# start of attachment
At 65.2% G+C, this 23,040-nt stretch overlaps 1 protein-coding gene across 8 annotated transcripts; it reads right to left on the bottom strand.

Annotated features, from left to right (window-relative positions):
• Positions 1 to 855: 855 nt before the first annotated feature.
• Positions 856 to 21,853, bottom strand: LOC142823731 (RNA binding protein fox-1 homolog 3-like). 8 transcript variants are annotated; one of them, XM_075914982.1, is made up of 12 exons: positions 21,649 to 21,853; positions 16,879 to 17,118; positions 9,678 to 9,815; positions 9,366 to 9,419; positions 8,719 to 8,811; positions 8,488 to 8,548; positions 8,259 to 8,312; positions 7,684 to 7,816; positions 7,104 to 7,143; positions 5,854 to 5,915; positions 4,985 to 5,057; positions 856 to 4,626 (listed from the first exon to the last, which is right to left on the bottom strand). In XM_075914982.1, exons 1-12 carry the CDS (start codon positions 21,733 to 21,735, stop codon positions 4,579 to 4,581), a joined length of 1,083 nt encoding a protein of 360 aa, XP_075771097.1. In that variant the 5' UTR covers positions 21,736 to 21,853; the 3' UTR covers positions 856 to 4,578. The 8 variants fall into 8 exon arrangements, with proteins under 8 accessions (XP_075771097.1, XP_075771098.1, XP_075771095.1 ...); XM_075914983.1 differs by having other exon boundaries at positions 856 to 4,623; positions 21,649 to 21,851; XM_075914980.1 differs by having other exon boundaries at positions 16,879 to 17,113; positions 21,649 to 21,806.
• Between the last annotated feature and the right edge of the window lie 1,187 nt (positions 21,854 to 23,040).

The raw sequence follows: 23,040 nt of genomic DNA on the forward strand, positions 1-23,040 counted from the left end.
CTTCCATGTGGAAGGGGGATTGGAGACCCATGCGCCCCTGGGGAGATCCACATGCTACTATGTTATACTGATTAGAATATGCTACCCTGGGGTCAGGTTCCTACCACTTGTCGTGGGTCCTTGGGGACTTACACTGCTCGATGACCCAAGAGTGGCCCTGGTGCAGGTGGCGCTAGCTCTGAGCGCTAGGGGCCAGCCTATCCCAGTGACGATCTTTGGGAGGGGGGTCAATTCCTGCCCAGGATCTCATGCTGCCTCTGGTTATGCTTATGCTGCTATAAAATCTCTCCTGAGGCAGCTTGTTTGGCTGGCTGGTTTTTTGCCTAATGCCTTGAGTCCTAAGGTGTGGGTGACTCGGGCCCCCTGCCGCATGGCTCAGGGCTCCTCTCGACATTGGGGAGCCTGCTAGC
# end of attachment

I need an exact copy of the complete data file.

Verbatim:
At 65.2% G+C, this 23,040-nt stretch overlaps 1 protein-coding gene across 8 annotated transcripts; it reads right to left on the bottom strand.

Annotated features, from left to right (window-relative positions):
• Positions 1 to 855: 855 nt before the first annotated feature.
• Positions 856 to 21,853, bottom strand: LOC142823731 (RNA binding protein fox-1 homolog 3-like). 8 transcript variants are annotated; one of them, XM_075914982.1, is made up of 12 exons: positions 21,649 to 21,853; positions 16,879 to 17,118; positions 9,678 to 9,815; positions 9,366 to 9,419; positions 8,719 to 8,811; positions 8,488 to 8,548; positions 8,259 to 8,312; positions 7,684 to 7,816; positions 7,104 to 7,143; positions 5,854 to 5,915; positions 4,985 to 5,057; positions 856 to 4,626 (listed from the first exon to the last, which is right to left on the bottom strand). In XM_075914982.1, exons 1-12 carry the CDS (start codon positions 21,733 to 21,735, stop codon positions 4,579 to 4,581), a joined length of 1,083 nt encoding a protein of 360 aa, XP_075771097.1. In that variant the 5' UTR covers positions 21,736 to 21,853; the 3' UTR covers positions 856 to 4,578. The 8 variants fall into 8 exon arrangements, with proteins under 8 accessions (XP_075771097.1, XP_075771098.1, XP_075771095.1 ...); XM_075914983.1 differs by having other exon boundaries at positions 856 to 4,623; positions 21,649 to 21,851; XM_075914980.1 differs by having other exon boundaries at positions 16,879 to 17,113; positions 21,649 to 21,806.
• Between the last annotated feature and the right edge of the window lie 1,187 nt (positions 21,854 to 23,040).

The raw sequence follows: 23,040 nt of genomic DNA on the forward strand, positions 1-23,040 counted from the left end.
CTTCCATGTGGAAGGGGGATTGGAGACCCATGCGCCCCTGGGGAGATCCACATGCTACTATGTTATACTGATTAGAATATGCTACCCTGGGGTCAGGTTCCTACCACTTGTCGTGGGTCCTTGGGGACTTACACTGCTCGATGACCCAAGAGTGGCCCTGGTGCAGGTGGCGCTAGCTCTGAGCGCTAGGGGCCAGCCTATCCCAGTGACGATCTTTGGGAGGGGGGTCAATTCCTGCCCAGGATCTCATGCTGCCTCTGGTTATGCTTATGCTGCTATAAAATCTCTCCTGAGGCAGCTTGTTTGGCTGGCTGGTTTTTTGCCTAATGCCTTGAGTCCTAAGGTGTGGGTGACTCGGGCCCCCTGCCGCATGGCTCAGGGCTCCTCTCGACATTGGGGAGCCTGCTAGC